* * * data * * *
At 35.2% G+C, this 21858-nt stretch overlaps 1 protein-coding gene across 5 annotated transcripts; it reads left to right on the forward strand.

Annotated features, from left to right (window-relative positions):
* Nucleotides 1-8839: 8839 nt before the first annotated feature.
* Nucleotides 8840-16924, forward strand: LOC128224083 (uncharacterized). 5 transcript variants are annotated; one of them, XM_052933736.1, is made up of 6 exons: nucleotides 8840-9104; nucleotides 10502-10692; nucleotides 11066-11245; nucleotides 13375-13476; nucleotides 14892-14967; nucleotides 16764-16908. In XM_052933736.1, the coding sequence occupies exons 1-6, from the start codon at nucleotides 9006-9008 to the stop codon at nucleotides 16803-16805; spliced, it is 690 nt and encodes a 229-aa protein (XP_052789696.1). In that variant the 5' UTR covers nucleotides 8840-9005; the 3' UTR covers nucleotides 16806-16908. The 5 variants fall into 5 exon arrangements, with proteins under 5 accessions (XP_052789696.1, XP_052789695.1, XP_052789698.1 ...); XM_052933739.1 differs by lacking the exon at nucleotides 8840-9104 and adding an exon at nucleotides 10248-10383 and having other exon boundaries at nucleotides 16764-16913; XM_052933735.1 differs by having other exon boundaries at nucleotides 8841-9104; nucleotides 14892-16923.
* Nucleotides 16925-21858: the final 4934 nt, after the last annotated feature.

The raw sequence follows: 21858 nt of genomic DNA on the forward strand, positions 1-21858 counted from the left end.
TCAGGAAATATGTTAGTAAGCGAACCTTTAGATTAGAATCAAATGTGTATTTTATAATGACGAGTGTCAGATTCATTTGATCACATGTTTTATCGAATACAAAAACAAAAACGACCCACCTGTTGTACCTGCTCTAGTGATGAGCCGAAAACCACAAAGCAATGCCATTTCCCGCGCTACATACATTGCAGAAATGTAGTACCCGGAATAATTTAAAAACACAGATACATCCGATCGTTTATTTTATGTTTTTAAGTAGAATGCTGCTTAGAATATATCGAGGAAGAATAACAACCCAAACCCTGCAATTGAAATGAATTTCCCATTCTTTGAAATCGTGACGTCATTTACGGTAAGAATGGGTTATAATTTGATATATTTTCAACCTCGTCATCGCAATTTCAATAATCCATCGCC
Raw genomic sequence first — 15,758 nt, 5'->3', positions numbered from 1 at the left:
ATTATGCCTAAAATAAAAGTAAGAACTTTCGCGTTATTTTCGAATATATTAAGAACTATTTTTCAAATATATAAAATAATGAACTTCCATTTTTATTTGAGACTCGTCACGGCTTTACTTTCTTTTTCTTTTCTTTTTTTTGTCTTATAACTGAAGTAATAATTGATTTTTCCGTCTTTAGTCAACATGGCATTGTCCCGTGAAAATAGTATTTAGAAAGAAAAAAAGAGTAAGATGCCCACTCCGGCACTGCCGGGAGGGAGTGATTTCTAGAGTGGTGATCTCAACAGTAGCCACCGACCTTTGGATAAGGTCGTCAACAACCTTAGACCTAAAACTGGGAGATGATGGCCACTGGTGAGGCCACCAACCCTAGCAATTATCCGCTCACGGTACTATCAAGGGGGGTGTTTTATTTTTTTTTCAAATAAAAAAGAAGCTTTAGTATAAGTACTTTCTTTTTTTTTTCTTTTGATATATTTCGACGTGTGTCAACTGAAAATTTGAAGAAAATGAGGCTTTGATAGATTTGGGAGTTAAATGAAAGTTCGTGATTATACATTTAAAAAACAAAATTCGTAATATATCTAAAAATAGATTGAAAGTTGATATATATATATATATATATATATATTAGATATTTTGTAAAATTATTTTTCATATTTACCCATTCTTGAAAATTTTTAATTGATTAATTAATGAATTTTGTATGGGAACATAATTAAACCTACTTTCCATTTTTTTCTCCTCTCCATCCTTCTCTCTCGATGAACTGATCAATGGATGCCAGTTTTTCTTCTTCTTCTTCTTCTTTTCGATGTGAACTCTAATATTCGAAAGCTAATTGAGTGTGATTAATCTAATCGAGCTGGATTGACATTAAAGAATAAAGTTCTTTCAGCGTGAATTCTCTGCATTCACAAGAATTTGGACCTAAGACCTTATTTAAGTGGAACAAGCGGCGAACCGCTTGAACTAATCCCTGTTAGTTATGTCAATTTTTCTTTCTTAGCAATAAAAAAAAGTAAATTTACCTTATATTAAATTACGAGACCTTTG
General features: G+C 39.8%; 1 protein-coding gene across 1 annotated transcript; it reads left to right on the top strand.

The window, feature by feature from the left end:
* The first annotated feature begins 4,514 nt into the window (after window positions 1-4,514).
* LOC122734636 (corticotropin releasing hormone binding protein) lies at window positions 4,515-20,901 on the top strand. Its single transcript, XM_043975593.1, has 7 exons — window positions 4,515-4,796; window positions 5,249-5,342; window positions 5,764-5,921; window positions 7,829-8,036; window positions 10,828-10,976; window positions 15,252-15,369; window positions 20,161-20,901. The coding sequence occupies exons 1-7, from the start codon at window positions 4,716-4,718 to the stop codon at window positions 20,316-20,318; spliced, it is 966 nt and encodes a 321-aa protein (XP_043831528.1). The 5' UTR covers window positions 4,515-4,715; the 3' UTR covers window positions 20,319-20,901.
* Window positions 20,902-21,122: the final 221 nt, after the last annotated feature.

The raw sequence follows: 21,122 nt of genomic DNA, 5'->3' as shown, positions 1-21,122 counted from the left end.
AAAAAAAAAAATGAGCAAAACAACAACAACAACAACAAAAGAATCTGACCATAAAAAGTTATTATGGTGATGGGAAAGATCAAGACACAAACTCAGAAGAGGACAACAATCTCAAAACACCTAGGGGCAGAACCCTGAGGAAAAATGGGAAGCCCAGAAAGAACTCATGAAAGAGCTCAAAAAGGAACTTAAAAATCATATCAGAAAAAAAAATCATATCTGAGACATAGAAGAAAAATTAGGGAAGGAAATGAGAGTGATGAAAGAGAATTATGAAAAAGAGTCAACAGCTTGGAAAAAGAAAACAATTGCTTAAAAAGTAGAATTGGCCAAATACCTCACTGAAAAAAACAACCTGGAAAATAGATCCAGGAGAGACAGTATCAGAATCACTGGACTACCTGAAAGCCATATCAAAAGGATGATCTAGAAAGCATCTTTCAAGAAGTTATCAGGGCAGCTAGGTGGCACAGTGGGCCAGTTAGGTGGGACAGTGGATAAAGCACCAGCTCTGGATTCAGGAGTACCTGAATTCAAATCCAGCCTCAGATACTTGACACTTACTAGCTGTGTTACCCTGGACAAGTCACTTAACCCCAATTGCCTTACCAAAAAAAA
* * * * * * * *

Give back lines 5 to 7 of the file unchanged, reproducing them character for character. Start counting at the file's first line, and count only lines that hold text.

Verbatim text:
* Nucleotides 16925-21858: the final 4934 nt, after the last annotated feature.

The raw sequence follows: 21858 nt of genomic DNA on the forward strand, positions 1-21858 counted from the left end.
TCAGGAAATATGTTAGTAAGCGAACCTTTAGATTAGAATCAAATGTGTATTTTATAATGACGAGTGTCAGATTCATTTGATCACATGTTTTATCGAATACAAAAACAAAAACGACCCACCTGTTGTACCTGCTCTAGTGATGAGCCGAAAACCACAAAGCAATGCCATTTCCCGCGCTACATACATTGCAGAAATGTAGTACCCGGAATAATTTAAAAACACAGATACATCCGATCGTTTATTTTATGTTTTTAAGTAGAATGCTGCTTAGAATATATCGAGGAAGAATAACAACCCAAACCCTGCAATTGAAATGAATTTCCCATTCTTTGAAATCGTGACGTCATTTACGGTAAGAATGGGTTATAATTTGATATATTTTCAACCTCGTCATCGCAATTTCAATAATCCATCGCC